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10 - Mask on a group rather than each layer

Video: 10 of 108


Questions & Comments

XINJUAN DENG - 2 months ago

I don't have the only affect layer underneath button on my photoshop (plus the three other small buttons) , where can I get them

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Video Transcription

Hi there, this video we're going to look at adding a mask to a group. Basically we just add it to this group here, so that things that are inside, you can see, are all just masked by this one banana mask that we've made. We don't have to apply to all the different layers. If you've done it before, there's going to be a few extra little tricks, like a little Color Range trick. A shortcut for Blending Modes, plus we'll add some shadows to it to kind of make it look more realistic. Lots of value in this one.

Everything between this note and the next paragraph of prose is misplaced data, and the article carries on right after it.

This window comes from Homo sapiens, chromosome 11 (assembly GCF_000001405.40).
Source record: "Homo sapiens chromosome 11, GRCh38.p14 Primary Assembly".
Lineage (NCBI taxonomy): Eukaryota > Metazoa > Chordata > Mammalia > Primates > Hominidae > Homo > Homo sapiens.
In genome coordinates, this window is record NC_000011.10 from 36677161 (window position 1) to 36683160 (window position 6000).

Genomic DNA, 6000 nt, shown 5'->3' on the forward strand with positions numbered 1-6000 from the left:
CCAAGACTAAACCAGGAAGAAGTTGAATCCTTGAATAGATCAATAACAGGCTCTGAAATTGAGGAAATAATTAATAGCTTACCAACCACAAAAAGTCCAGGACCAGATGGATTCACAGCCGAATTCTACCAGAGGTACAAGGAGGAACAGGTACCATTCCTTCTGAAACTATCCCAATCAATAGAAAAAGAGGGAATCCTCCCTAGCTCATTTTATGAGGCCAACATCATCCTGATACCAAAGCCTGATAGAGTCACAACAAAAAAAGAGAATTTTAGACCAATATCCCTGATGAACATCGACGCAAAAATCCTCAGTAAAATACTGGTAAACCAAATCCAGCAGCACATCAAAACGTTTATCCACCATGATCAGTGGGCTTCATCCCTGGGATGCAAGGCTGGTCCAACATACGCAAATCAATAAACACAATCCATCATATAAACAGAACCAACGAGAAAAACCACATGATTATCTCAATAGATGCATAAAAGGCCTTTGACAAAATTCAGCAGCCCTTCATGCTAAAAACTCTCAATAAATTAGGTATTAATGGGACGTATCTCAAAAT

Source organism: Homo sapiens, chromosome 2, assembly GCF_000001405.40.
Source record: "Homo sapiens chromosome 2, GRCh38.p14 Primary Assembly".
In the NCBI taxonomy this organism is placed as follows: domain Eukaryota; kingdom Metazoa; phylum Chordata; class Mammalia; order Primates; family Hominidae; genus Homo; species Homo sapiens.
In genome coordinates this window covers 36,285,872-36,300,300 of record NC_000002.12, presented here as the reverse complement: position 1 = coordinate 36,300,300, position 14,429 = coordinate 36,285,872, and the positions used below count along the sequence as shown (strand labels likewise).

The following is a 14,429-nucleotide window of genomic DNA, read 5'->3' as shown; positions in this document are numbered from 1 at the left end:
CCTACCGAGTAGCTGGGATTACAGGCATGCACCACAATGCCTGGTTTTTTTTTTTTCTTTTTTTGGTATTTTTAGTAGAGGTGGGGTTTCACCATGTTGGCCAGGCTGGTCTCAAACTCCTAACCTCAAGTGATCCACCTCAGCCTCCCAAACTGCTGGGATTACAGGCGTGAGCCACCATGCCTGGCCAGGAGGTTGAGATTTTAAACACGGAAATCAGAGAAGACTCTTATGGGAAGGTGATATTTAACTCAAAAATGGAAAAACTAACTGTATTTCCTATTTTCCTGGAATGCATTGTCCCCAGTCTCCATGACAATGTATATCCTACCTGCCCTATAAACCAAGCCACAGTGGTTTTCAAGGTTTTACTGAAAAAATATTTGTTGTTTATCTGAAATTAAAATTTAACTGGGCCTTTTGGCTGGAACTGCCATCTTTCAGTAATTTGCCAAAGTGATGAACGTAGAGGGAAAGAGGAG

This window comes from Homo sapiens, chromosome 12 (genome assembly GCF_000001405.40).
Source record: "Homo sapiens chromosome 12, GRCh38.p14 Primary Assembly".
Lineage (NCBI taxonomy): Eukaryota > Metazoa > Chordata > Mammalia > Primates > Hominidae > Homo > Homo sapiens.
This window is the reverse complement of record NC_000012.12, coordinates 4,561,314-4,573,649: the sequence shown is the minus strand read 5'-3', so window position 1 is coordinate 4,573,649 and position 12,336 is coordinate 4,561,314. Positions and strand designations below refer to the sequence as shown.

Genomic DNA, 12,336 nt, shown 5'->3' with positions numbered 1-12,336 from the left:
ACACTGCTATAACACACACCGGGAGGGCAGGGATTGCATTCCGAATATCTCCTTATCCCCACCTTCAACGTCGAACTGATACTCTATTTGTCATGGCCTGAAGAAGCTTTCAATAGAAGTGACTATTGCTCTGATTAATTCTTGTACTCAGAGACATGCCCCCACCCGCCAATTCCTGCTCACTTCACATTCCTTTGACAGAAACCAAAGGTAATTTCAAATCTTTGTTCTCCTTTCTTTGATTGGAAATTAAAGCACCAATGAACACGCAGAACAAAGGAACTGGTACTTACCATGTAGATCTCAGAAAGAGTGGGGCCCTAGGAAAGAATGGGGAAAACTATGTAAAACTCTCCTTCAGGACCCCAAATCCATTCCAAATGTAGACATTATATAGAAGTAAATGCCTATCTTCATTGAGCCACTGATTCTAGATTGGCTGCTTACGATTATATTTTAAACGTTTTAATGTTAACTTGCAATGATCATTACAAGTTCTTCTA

We'll start with just the simple mask and move our way through. To get started let's open up our files. It's in the 02 Selections & Masking folder. We're going to open up 'Group Mask 1', '2', '3', and '4'. Let's open all of those up. Now throughout this video you're probably going to hear some construction, because I've been waiting all day for them to finish, so I can record, there they are there. They are not going to finish anytime soon, so we're just going to have a little tapping and banging in the background. So let's start with the 'Group Mask 1.psd', remember him? The banana, we use Color Range to select him, and like we saw at the beginning, we're going to kind of combine them inside that shape.